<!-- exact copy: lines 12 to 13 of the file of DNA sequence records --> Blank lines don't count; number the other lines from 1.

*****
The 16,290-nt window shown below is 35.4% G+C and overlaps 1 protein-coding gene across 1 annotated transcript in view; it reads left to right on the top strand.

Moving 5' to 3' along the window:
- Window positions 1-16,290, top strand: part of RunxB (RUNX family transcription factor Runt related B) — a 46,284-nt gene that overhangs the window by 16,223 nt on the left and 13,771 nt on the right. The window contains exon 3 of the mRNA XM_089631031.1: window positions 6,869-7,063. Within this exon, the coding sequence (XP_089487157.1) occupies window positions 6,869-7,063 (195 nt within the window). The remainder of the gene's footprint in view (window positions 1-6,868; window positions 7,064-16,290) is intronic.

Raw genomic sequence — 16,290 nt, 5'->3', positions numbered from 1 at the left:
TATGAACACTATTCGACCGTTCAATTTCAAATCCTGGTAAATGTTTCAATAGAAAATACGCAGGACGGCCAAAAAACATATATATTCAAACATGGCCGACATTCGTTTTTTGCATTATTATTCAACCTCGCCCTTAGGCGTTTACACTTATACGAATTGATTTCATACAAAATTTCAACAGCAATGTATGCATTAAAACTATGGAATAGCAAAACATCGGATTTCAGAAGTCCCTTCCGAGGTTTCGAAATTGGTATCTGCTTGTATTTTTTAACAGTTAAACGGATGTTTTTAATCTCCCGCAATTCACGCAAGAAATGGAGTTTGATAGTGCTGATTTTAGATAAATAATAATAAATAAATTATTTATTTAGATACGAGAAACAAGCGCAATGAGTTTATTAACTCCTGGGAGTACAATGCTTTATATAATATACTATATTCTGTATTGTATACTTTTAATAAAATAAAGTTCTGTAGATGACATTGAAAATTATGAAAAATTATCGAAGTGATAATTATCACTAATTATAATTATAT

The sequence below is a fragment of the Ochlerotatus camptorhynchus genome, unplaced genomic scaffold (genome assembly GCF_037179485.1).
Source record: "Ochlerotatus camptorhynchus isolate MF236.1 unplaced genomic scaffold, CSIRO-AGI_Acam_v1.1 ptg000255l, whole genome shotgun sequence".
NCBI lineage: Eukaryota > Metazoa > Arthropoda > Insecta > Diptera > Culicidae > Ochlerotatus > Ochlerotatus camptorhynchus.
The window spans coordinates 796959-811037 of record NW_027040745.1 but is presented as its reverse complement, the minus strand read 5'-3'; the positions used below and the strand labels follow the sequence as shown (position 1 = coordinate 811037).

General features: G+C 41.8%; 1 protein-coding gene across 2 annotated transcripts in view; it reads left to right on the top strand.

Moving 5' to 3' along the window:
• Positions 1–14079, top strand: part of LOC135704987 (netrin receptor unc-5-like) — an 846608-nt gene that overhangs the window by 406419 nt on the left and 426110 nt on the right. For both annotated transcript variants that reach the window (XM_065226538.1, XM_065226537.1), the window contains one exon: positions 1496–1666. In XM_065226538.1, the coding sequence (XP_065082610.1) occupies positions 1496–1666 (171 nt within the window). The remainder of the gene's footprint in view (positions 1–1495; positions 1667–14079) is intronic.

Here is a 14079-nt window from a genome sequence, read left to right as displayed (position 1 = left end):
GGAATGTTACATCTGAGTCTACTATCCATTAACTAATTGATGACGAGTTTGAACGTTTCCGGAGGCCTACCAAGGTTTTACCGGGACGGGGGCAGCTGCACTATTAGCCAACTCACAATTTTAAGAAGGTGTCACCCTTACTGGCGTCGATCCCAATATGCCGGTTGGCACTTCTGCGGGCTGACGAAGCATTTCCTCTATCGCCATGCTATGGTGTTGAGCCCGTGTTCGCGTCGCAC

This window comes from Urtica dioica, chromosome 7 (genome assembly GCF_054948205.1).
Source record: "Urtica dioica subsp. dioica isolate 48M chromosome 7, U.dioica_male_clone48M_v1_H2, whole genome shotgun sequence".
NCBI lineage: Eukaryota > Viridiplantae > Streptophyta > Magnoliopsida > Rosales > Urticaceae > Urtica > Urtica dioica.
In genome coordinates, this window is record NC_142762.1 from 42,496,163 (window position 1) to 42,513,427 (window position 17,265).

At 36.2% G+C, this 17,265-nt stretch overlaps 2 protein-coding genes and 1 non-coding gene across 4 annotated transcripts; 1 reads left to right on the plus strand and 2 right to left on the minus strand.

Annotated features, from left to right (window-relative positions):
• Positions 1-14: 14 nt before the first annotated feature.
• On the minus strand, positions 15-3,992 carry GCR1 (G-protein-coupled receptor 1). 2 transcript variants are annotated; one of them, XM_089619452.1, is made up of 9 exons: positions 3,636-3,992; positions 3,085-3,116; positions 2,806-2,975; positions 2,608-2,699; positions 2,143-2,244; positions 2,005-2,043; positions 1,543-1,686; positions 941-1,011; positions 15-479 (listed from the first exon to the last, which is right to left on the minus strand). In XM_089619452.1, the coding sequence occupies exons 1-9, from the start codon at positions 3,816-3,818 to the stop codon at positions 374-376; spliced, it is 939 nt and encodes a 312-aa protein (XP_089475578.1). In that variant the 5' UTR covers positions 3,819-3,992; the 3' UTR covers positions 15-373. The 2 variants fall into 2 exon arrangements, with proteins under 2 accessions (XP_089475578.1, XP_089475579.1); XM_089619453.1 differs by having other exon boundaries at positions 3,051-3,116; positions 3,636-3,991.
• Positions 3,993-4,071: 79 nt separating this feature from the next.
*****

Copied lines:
• Positions 1–14079, top strand: part of LOC135704987 (netrin receptor unc-5-like) — an 846608-nt gene that overhangs the window by 406419 nt on the left and 426110 nt on the right. For both annotated transcript variants that reach the window (XM_065226538.1, XM_065226537.1), the window contains one exon: positions 1496–1666. In XM_065226538.1, the coding sequence (XP_065082610.1) occupies positions 1496–1666 (171 nt within the window). The remainder of the gene's footprint in view (positions 1–1495; positions 1667–14079) is intronic.

Here is a 14079-nt window from a genome sequence, read left to right as displayed (position 1 = left end):